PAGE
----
The Wainwright building: At 10 stories tall, one of the first modern skyscrapers

| Scene Reporter

The Wainwright building, located at 709 Chestnut Street in downtown St. Louis, was built between 1890 and 1891. It is one of the earliest examples of amodern skyscrapers.

The Wainwright building, located at 709 Chestnut Street in downtown St. Louis, was built between 1890 and 1891. It is one of the earliest examples of amodern skyscrapers.

When you pass it for the first time, there’s something odd about the Wainwright State Office Building. Face its front at 111 N. 7th St., and you might see the building’s intricate ornamentation and red brick facade as a sign of the past, hallmarks of a time when buildings were smaller. But look up a bit, and you’ll see that the Wainwright building stretches higher than you’d expect. It isn’t lean, exactly, but the brick piers have a funny way of stretching upward when you gaze up at the building’s top.

This amalgamation of frieze and height are indicative of the historic transition the Wainwright building has gone through. The building itself was built to inflate the ego of St. Louis brewer Ellis Wainwright, but the significance of its design is still with us.

Before the Wainwright building, architects were unsure how to best use lightweight steel to build skyscrapers. Early attempts at high-rise office buildings were embarrassing layered affairs, resembling stacked books or, worse, cakes. In 1890, architect Louis Sullivan of the Chicago firm Adler and Sullivan received a contract to design the Wainwright building.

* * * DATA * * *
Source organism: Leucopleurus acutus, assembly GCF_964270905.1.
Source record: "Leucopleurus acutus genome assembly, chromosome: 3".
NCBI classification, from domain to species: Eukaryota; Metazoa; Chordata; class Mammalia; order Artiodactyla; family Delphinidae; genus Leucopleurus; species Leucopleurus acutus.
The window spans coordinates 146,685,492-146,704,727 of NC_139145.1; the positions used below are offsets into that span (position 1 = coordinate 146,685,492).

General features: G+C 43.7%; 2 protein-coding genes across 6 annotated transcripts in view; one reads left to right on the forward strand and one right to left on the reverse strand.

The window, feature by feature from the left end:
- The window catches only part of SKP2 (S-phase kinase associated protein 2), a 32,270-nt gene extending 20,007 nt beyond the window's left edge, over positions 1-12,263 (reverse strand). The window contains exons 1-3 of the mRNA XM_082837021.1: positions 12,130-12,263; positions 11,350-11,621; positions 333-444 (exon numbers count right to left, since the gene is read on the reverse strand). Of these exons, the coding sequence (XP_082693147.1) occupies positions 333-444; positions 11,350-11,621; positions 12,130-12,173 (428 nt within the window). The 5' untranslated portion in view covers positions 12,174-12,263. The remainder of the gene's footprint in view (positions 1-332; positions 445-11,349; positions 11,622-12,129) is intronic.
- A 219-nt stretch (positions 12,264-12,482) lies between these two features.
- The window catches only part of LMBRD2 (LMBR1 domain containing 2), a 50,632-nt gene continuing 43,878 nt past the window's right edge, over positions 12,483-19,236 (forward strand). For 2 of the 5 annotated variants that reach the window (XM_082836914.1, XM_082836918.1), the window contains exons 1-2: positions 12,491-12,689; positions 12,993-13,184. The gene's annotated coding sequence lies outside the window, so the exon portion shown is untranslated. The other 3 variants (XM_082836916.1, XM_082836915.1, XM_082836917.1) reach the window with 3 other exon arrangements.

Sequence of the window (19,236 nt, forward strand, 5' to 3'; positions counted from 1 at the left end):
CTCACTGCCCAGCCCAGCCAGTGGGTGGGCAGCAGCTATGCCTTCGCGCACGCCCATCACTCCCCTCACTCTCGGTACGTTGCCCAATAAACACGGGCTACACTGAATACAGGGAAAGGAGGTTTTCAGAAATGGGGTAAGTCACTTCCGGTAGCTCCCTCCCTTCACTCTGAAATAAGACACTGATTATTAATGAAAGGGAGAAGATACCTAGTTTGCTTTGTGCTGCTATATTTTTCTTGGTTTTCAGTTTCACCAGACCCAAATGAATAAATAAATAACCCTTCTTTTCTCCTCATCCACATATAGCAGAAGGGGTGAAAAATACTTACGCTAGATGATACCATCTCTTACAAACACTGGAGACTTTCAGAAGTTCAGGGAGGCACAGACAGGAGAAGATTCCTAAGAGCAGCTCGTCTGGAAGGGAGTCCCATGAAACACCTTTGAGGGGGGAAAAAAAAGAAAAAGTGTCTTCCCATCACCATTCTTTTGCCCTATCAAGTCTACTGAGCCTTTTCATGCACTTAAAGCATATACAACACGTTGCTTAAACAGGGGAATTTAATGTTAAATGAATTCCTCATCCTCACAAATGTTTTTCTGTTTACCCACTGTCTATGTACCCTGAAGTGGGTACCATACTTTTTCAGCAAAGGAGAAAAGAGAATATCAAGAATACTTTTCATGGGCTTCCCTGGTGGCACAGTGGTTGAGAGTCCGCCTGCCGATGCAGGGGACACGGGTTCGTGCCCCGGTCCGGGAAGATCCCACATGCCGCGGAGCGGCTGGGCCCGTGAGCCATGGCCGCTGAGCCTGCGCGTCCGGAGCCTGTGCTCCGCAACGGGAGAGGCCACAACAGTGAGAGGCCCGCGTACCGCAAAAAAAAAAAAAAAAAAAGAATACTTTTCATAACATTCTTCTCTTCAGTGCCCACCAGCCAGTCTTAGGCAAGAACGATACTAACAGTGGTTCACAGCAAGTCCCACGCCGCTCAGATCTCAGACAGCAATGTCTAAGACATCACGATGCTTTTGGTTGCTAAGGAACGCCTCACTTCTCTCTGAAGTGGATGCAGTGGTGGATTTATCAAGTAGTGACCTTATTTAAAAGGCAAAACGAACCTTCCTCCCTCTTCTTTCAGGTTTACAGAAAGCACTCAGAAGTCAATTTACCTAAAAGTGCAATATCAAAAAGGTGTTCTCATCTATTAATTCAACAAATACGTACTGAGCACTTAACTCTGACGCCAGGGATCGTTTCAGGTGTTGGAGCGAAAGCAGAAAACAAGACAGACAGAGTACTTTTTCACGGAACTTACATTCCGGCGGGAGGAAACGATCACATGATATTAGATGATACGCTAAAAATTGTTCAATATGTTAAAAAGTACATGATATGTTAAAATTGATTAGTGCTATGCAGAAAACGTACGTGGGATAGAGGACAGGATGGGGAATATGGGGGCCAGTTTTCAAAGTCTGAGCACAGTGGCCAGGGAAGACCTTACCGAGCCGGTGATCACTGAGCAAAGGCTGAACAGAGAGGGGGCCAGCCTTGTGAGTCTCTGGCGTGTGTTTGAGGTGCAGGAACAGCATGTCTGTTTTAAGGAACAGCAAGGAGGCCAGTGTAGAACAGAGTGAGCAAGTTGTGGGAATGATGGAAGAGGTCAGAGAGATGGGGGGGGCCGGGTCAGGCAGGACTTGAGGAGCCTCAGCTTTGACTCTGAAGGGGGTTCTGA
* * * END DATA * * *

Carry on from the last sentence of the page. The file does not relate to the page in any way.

“[The skyscraper] must be tall, every inch of it tall. The force and power of altitude must be in it, the glory and pride of exaltation must be in it. It must be every inch a proud and soaring thing, rising in sheer exultation that from bottom to top it is a unit without a single dissenting line,” Sullivan later wrote in an article for Lippincott’s Monthly Magazine.

Sullivan accomplished his lofty goal by turning the horizontal structure on its head. For one of the first times in architectural history, the architect took full advantage of the strength lightweight steel afforded him. He built up, not laterally. Instead of building a cake, Sullivan built a column sandwiched between the top and bottom floors.

Sullivan’s choice to stretch upwards is what gives the Wainwright building its historical significance. A casual glance at any city block shows example after example of Sullivan’s innovation. In fact, if you were to replace the Wainwright building’s brick facade with glass, in your mind’s eye, it would be indistinguishable from modern skyscrapers. That’s what makes viewing the Wainwright building nowadays such a treat. It doesn’t just sit downtown; it sits in this place between two worlds—one of pre-sheen masonry and one of corporate superstructures.

Sign up for the email edition

Stay up to date with everything happening as Washington University returns to campus.

Subscribe